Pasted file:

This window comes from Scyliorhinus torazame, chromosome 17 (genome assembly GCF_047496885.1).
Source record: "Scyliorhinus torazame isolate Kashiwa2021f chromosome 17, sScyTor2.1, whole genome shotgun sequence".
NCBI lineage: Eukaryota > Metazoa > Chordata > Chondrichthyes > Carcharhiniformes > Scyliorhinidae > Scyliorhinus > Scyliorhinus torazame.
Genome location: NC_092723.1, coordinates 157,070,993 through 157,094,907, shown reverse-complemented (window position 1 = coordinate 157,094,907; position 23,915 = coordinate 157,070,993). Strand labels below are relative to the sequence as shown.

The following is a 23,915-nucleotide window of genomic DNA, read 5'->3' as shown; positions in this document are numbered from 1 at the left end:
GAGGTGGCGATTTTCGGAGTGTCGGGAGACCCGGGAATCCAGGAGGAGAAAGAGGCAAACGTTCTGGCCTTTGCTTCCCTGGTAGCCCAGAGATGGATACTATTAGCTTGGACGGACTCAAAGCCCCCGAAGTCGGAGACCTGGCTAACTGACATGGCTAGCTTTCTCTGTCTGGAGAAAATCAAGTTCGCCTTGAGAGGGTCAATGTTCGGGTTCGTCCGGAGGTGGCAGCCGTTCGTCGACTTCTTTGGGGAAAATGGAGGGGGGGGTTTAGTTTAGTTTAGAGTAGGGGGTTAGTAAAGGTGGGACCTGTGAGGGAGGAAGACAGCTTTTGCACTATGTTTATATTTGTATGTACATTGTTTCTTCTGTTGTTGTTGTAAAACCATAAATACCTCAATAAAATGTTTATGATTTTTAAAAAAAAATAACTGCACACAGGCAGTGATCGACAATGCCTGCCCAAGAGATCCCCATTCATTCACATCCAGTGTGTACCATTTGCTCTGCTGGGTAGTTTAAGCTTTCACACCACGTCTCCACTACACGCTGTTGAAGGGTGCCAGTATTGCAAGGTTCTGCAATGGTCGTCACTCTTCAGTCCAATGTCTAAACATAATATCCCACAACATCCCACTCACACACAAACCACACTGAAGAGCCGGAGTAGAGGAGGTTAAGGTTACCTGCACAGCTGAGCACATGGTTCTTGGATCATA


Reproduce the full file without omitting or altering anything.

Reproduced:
This window comes from Scyliorhinus torazame, chromosome 17 (genome assembly GCF_047496885.1).
Source record: "Scyliorhinus torazame isolate Kashiwa2021f chromosome 17, sScyTor2.1, whole genome shotgun sequence".
NCBI lineage: Eukaryota > Metazoa > Chordata > Chondrichthyes > Carcharhiniformes > Scyliorhinidae > Scyliorhinus > Scyliorhinus torazame.
Genome location: NC_092723.1, coordinates 157,070,993 through 157,094,907, shown reverse-complemented (window position 1 = coordinate 157,094,907; position 23,915 = coordinate 157,070,993). Strand labels below are relative to the sequence as shown.

The following is a 23,915-nucleotide window of genomic DNA, read 5'->3' as shown; positions in this document are numbered from 1 at the left end:
GAGGTGGCGATTTTCGGAGTGTCGGGAGACCCGGGAATCCAGGAGGAGAAAGAGGCAAACGTTCTGGCCTTTGCTTCCCTGGTAGCCCAGAGATGGATACTATTAGCTTGGACGGACTCAAAGCCCCCGAAGTCGGAGACCTGGCTAACTGACATGGCTAGCTTTCTCTGTCTGGAGAAAATCAAGTTCGCCTTGAGAGGGTCAATGTTCGGGTTCGTCCGGAGGTGGCAGCCGTTCGTCGACTTCTTTGGGGAAAATGGAGGGGGGGGTTTAGTTTAGTTTAGAGTAGGGGGTTAGTAAAGGTGGGACCTGTGAGGGAGGAAGACAGCTTTTGCACTATGTTTATATTTGTATGTACATTGTTTCTTCTGTTGTTGTTGTAAAACCATAAATACCTCAATAAAATGTTTATGATTTTTAAAAAAAAATAACTGCACACAGGCAGTGATCGACAATGCCTGCCCAAGAGATCCCCATTCATTCACATCCAGTGTGTACCATTTGCTCTGCTGGGTAGTTTAAGCTTTCACACCACGTCTCCACTACACGCTGTTGAAGGGTGCCAGTATTGCAAGGTTCTGCAATGGTCGTCACTCTTCAGTCCAATGTCTAAACATAATATCCCACAACATCCCACTCACACACAAACCACACTGAAGAGCCGGAGTAGAGGAGGTTAAGGTTACCTGCACAGCTGAGCACATGGTTCTTGGATCATA